Proceedings of the 4th International Conference on Quality Software (QSIC '04),
IEEE Computer Society Press, Los Alamitos, CA, pp. 32-40 (2004)

Towards the Application of Classification Techniques
to Test and Identify Faults in Multimedia Systems

M.Y. Cheng 2 , S.C. Cheung 3 , and T.H. Tse 4

[paper from IEEE Xplore | paper from IEEE digital library | technical report TR-2004-05]


The advances in computer and graphic technologies have led to the popular use of multimedia for information exchange. However, multimedia systems are difficult to test. A major reason is that these systems generally exhibit fuzziness in their temporal behaviors. The fuzziness may be caused by the existence of non-deterministic factors in their runtime environments, such as system load and network traffic. It complicates the analysis of test results. The problem is aggravated when a test involves the synchronization of different multimedia streams as well as variations in system loading.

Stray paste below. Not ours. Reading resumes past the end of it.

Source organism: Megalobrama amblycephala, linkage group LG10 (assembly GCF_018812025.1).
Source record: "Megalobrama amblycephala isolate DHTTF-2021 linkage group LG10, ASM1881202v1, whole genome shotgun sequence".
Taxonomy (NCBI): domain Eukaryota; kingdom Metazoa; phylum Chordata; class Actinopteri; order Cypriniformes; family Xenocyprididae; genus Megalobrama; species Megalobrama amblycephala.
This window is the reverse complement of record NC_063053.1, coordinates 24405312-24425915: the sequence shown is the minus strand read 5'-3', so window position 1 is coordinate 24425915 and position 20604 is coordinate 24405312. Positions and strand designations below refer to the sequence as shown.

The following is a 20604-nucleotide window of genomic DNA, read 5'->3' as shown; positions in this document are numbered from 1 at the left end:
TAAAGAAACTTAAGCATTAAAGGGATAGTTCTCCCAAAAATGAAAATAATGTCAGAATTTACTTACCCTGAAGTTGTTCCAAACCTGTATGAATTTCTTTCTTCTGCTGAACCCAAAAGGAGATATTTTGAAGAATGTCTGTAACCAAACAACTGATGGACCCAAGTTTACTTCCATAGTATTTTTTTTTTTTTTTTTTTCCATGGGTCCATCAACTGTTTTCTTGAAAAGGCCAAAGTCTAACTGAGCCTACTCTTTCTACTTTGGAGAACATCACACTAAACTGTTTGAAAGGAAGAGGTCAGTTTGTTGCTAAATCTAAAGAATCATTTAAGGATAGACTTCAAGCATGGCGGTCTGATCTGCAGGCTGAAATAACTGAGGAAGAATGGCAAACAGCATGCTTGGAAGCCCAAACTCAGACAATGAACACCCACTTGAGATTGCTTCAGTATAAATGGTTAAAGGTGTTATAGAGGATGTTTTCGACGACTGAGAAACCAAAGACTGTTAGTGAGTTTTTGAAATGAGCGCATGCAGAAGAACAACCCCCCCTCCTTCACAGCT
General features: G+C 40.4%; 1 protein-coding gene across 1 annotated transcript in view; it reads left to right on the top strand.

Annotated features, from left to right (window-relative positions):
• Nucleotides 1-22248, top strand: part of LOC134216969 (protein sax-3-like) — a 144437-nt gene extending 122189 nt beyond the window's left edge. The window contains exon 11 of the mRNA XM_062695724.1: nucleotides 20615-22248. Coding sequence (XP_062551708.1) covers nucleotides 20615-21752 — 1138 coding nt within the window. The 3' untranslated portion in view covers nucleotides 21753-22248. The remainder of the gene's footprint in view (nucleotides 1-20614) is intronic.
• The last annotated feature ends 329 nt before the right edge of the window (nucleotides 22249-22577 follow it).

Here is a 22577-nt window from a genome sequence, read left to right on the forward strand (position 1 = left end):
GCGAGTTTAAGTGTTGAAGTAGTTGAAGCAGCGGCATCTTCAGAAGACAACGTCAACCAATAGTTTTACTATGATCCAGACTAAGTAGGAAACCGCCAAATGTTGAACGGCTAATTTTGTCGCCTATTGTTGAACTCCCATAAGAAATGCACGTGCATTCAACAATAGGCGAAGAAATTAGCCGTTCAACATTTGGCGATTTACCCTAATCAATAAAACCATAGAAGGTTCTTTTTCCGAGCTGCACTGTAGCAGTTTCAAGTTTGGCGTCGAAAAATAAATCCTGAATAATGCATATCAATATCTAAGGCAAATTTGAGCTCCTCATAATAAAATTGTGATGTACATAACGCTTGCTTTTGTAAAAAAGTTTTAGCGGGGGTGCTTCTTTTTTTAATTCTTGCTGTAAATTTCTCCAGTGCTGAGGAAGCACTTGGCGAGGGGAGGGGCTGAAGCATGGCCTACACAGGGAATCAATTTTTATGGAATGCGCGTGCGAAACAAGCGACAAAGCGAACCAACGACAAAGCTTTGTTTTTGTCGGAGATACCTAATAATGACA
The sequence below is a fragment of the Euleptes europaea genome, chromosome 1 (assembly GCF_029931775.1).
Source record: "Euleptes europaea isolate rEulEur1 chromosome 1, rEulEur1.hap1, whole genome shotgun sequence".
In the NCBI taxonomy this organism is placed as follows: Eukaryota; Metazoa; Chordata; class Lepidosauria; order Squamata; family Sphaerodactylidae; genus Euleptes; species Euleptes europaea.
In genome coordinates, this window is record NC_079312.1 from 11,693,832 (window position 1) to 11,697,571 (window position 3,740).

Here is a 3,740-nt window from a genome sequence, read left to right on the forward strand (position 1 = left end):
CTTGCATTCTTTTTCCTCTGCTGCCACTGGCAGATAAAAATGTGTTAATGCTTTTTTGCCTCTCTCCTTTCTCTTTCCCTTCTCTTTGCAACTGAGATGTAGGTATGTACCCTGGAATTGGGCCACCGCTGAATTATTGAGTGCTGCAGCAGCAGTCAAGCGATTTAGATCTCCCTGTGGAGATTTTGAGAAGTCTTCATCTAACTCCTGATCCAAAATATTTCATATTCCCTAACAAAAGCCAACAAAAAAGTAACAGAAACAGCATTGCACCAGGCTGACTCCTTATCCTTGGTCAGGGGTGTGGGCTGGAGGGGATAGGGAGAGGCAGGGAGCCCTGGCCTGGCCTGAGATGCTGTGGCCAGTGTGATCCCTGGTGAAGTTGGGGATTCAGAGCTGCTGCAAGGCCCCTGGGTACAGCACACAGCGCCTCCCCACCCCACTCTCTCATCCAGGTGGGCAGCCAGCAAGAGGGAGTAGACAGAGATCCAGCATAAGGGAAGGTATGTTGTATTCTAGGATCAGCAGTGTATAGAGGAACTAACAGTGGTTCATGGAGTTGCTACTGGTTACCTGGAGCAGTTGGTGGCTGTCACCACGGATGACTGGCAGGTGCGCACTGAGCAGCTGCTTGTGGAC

In this paper, we conduct an empirical study on the testing and fault-identification of multimedia systems by treating the issue as a classification problem. Typical classification techniques, including Bayesian networks, k-nearest neighbor, and neural networks, are experimented with the use of X-Smiles, an open sourced multimedia authoring tool supporting the Synchronized Multimedia Integration Language (SMIL). From these experiments, we make a few interesting observations and give plausible explanations based on the geometrical properties of the test results.

Keywords: Software testing, multimedia, classification, Bayesian networks, k-nearest neighbor, neural networks

1. This research is supported in part by a grant of the Research Grants Council of Hong Kong and a grant of The University of Hong Kong.
2. Department of Computer Science, The University of Hong Kong, Pokfulam, Hong Kong.
3. Department of Computer Science, Hong Kong University of Science and Technology, Clear Water Bay, NT, Hong Kong.
4. (Corresponding author.)
Department of Computer Science, The University of Hong Kong, Pokfulam, Hong Kong.


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